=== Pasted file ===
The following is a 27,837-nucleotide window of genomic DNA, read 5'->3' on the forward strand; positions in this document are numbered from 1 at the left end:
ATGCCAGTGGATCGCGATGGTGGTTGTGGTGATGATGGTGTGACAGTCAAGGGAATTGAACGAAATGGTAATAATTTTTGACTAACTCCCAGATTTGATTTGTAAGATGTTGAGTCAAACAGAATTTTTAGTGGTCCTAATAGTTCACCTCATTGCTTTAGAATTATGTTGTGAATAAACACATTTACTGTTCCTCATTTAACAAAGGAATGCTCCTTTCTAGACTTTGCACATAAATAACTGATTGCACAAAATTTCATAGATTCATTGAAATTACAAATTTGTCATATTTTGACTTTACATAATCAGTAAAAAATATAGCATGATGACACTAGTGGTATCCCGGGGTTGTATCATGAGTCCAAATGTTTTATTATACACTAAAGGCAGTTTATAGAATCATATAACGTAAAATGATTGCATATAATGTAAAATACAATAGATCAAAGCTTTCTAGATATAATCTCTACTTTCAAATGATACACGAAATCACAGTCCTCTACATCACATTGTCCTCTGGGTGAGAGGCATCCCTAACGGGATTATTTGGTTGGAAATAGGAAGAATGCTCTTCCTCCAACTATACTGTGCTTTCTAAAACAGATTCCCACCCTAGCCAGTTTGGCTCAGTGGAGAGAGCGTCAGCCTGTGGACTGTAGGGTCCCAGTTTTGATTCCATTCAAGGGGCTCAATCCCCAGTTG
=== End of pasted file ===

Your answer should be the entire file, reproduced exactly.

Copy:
The following is a 27,837-nucleotide window of genomic DNA, read 5'->3' on the forward strand; positions in this document are numbered from 1 at the left end:
ATGCCAGTGGATCGCGATGGTGGTTGTGGTGATGATGGTGTGACAGTCAAGGGAATTGAACGAAATGGTAATAATTTTTGACTAACTCCCAGATTTGATTTGTAAGATGTTGAGTCAAACAGAATTTTTAGTGGTCCTAATAGTTCACCTCATTGCTTTAGAATTATGTTGTGAATAAACACATTTACTGTTCCTCATTTAACAAAGGAATGCTCCTTTCTAGACTTTGCACATAAATAACTGATTGCACAAAATTTCATAGATTCATTGAAATTACAAATTTGTCATATTTTGACTTTACATAATCAGTAAAAAATATAGCATGATGACACTAGTGGTATCCCGGGGTTGTATCATGAGTCCAAATGTTTTATTATACACTAAAGGCAGTTTATAGAATCATATAACGTAAAATGATTGCATATAATGTAAAATACAATAGATCAAAGCTTTCTAGATATAATCTCTACTTTCAAATGATACACGAAATCACAGTCCTCTACATCACATTGTCCTCTGGGTGAGAGGCATCCCTAACGGGATTATTTGGTTGGAAATAGGAAGAATGCTCTTCCTCCAACTATACTGTGCTTTCTAAAACAGATTCCCACCCTAGCCAGTTTGGCTCAGTGGAGAGAGCGTCAGCCTGTGGACTGTAGGGTCCCAGTTTTGATTCCATTCAAGGGGCTCAATCCCCAGTTG